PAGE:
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In Deep Guano

Christopher Wurster digging a guano pile in Gomantong Caves, Sabah, Malaysia.

Christopher Wurster digging a guano pile in Gomantong Caves, Sabah, Malaysia.

By Christopher Wurster

Deep deposits of guano are revealing why South-East Asia is a biodiversity hotspot.

Christopher Wurster is a Senior Research Associate at James Cook University.

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Resurrecting a Wonder Drug

African clawed frog

Eggs from the African clawed frog have enabled scientists to determine how malaria parasites developed resistance to chloroquine.

By Tegan Dolstra

As the malaria parasite pits its all against the only treatment still standing, award-winning research has revealed the secret to reviving the most successful antimalarial drug in history.

Tegan Dolstra is a PhD student in the Australian National University’s Research School of Biology.

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The Fish Cleaners

Tropical fish the sailfin tang visits a cleaner fish.

Tropical fish the sailfin tang visits a cleaner fish.

By Stephen Luntz

Not all cleaner fish are trustworthy, so why don’t more of them get eaten?

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Is Intelligence Out There?

alien

Is human-like intelligence too much to expect?

By Stephen Luntz

Intelligence may not be the ultimate outcome of evolution on Earth, so why should we expect human-like intelligence elsewhere in the cosmos?

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The Rise of the Crocodile Hunters

The skull of Australopithecus sediba from Malapa in South Africa.

The skull of Australopithecus sediba from Malapa in South Africa. Photo by Brett Eloff courtesy Lee Berger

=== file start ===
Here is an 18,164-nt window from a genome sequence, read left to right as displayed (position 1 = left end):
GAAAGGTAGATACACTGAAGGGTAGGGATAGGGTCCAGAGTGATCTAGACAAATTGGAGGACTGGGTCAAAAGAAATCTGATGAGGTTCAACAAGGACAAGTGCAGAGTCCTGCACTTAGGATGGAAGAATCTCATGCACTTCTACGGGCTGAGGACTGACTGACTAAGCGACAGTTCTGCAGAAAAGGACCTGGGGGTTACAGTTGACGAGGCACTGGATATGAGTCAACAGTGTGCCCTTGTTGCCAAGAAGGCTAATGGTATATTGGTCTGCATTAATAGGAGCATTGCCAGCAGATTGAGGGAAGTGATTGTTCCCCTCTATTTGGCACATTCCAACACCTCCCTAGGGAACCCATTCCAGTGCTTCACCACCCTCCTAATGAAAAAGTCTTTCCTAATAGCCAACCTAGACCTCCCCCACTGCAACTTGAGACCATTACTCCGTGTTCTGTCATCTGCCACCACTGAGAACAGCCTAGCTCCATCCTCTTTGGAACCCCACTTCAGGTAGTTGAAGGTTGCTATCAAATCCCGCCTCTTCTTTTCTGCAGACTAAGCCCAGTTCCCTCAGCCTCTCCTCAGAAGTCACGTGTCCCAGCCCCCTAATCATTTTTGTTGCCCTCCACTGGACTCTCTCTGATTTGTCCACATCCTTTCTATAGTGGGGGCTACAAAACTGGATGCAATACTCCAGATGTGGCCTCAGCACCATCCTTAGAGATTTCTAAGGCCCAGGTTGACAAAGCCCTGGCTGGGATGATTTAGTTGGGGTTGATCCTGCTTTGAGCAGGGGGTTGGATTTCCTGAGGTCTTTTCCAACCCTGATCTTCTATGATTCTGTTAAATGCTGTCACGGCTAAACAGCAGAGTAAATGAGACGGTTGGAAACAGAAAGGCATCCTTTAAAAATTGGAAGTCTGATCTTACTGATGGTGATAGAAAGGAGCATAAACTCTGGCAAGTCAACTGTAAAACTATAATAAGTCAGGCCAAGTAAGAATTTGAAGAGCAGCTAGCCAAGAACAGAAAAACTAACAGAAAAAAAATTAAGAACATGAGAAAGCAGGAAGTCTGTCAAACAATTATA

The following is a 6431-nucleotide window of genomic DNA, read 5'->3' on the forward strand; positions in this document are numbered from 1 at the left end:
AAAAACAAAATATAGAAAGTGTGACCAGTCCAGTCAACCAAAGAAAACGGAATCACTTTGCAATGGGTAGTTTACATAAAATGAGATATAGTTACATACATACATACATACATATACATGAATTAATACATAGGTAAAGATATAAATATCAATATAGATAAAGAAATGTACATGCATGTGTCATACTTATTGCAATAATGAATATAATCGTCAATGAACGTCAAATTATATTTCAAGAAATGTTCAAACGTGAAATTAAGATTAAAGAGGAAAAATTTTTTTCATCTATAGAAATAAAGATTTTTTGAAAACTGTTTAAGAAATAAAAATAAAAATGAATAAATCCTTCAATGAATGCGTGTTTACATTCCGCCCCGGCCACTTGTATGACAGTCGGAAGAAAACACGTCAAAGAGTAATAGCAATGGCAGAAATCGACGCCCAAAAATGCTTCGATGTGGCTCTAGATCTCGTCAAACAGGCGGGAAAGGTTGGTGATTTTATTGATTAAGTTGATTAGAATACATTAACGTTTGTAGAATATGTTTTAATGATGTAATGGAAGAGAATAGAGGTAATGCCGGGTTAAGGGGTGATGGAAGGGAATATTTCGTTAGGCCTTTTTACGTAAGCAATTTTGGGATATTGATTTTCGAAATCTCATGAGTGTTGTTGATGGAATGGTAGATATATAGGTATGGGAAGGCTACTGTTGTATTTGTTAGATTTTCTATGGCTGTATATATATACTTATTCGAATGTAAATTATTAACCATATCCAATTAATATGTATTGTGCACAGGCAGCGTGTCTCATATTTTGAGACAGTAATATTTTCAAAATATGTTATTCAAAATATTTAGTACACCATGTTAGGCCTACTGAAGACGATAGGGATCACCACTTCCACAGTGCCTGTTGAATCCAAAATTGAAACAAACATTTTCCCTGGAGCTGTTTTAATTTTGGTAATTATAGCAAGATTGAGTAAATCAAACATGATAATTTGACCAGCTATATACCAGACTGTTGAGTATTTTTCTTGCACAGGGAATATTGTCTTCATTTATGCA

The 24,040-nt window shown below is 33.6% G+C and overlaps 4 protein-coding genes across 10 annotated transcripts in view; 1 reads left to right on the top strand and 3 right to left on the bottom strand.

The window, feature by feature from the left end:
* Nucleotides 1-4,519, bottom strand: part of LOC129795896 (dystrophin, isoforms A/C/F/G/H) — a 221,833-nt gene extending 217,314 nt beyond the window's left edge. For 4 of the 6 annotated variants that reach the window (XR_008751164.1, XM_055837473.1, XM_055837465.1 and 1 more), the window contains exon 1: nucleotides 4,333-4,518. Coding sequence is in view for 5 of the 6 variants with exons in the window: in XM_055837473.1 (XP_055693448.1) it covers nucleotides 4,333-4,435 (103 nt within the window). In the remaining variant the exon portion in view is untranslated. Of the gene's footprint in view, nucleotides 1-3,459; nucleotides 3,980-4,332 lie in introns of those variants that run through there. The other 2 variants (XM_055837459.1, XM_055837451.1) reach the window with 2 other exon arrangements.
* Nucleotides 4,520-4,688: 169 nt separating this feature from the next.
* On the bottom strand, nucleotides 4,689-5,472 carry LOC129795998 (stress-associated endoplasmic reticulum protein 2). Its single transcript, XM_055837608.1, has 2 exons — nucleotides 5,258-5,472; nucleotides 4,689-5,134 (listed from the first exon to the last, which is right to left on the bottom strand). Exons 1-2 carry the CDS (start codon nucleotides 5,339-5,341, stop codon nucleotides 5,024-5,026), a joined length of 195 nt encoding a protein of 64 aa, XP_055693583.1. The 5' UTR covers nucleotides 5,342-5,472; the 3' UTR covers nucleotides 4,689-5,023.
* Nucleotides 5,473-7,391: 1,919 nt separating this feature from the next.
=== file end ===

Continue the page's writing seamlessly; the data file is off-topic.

By Andy Herries

Recent excavations in Kenya have revealed the first evidence that a diet of fish and crocodiles two million years ago may have aided the development of larger brains in the human lineage.

Andy Herries is Senior Research Fellow at the University of NSW School of Medical Sciences. He helped estimate the age of the archaeological remains at FwJj20.

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Fool’s Gold: The Search for Early Life

Michaela Partridge examining a banded iron formation from the Archean.

Michaela Partridge in the Pilbara examining a banded iron formation from the Archean.

By Michaela Partridge

The golden mineral, pyrite, is a valuable tool in the search for the secrets of early life on Earth.

Michaela Partridge is completing her PhD in astrobiology at the University of Queensland.

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Cosmic Time Machine

Moon craters

Craters reveal the Moon's turbulent history.

By Marc Norman and Tim Wetherell

Precise dating of impacts on the Moon might contribute to a better understanding of life on Earth.

Marc Norman is a Senior Fellow with the Research School of Earth Sciences at the Australian National University, where Tim Wetherell is Science Editor.

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How to Make a MegaStar

Big Bang

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By Peter Barnes

Astronomers are still largely in the dark when it comes to understanding how the most massive stars form, but they are now pursuing several new strategies to solve this enduring mystery.

Peter Barnes is an Assistant Scientist in the Astronomy Department at the University of Florida.

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Big Bang Conundrum

By Stephen Luntz

An unexpected consistency in the concentration of deuterium atoms in the distant universe might be a curious coincidence, or it could rewrite our understanding of the Big Bang.

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Thank God for the New Atheists

Richard Dawkins

Richard Dawkins is one of the New Atheists who are fulfilling the traditional role of prophets. Getty Images

By Reverend Michael Dowd

Religious people of all backgrounds and orientations need to heed what atheists such as Richard Dawkins are saying if they want their traditions to remain relevant to modern society.

Rev. Michael Dowd is the author of Thank God for Evolution: How the Marriage of Science and Religion Will Transform Your Life and Our World (2009, Plume). See http://ThankGodforEvolution.com

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